‘Knights of the Zodiac’ Review: An Otherwise Potential Franchise Starter That Fizzles in Its First Live-Action Movie

knights of the zodiac review

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The iconic red-and-white cloth, the Make-Up’s ‘Pegasus Fantasy’ anthemic rock theme, and of course, Seiya’s signature flurry of lightning-fast punches of Pegasus Meteor Fist. These are some of the elements that defined the legendary ‘Saint Seiya’ anime series back in the ‘80s. The series certainly isn’t kid-friendly or sanitized, unlike the one seen on the Cartoon Network when it finally arrived in the US in 2003. The latter even toned down the violence to the point the blood becomes blue instead of red in the original series. And if that’s not enough, the US audiences only get to watch 35 episodes of the series rather than the complete 114 episodes as intended.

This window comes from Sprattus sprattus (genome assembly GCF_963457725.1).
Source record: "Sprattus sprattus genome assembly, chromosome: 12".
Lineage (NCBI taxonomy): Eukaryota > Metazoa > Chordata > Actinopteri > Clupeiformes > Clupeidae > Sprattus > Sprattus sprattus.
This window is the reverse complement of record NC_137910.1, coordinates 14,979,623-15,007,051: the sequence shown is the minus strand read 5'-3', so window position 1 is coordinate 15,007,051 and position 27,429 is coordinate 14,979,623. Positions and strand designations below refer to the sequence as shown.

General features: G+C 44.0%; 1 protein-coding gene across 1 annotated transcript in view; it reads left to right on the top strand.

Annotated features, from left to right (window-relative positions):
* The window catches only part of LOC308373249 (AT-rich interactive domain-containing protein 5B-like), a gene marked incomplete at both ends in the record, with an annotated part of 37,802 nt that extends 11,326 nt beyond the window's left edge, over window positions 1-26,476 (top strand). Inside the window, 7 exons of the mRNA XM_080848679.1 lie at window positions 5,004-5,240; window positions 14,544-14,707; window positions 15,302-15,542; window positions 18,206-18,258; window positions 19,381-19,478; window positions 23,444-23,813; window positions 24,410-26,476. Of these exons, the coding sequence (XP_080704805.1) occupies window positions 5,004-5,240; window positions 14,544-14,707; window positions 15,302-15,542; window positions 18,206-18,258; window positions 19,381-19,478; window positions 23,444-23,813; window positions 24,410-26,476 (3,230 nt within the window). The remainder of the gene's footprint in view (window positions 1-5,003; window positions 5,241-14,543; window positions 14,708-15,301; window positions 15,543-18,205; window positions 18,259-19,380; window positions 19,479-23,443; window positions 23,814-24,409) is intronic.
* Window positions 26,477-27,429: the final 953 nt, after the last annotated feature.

This brings us to the live-action ‘Knights of the Zodiac,’ marking the first ‘Saint Seiya’ movie in such a format. The movie reminds me of the US edits of the ‘Saint Seiya’ series, and here, it’s all compressed into a so-called accessible PG-13-friendly movie that even non-fans and general audiences can understand the story. But unfortunately, the story – credited to ’10 Cloverfield Lane’ screenwriting duo Josh Campbell and Matt Stuecken alongside Kiel Murray of ‘Cars 3’ and Apple TV+’s ‘Luck’ fame – keeps everything here pretty basic. So basic, it looks as if it was lifted from the screenwriting-101 guidebook on how to come up with a simple fantasy-action story. It even made me feel like the story was written using a few keywords and phrases on ChatGPT.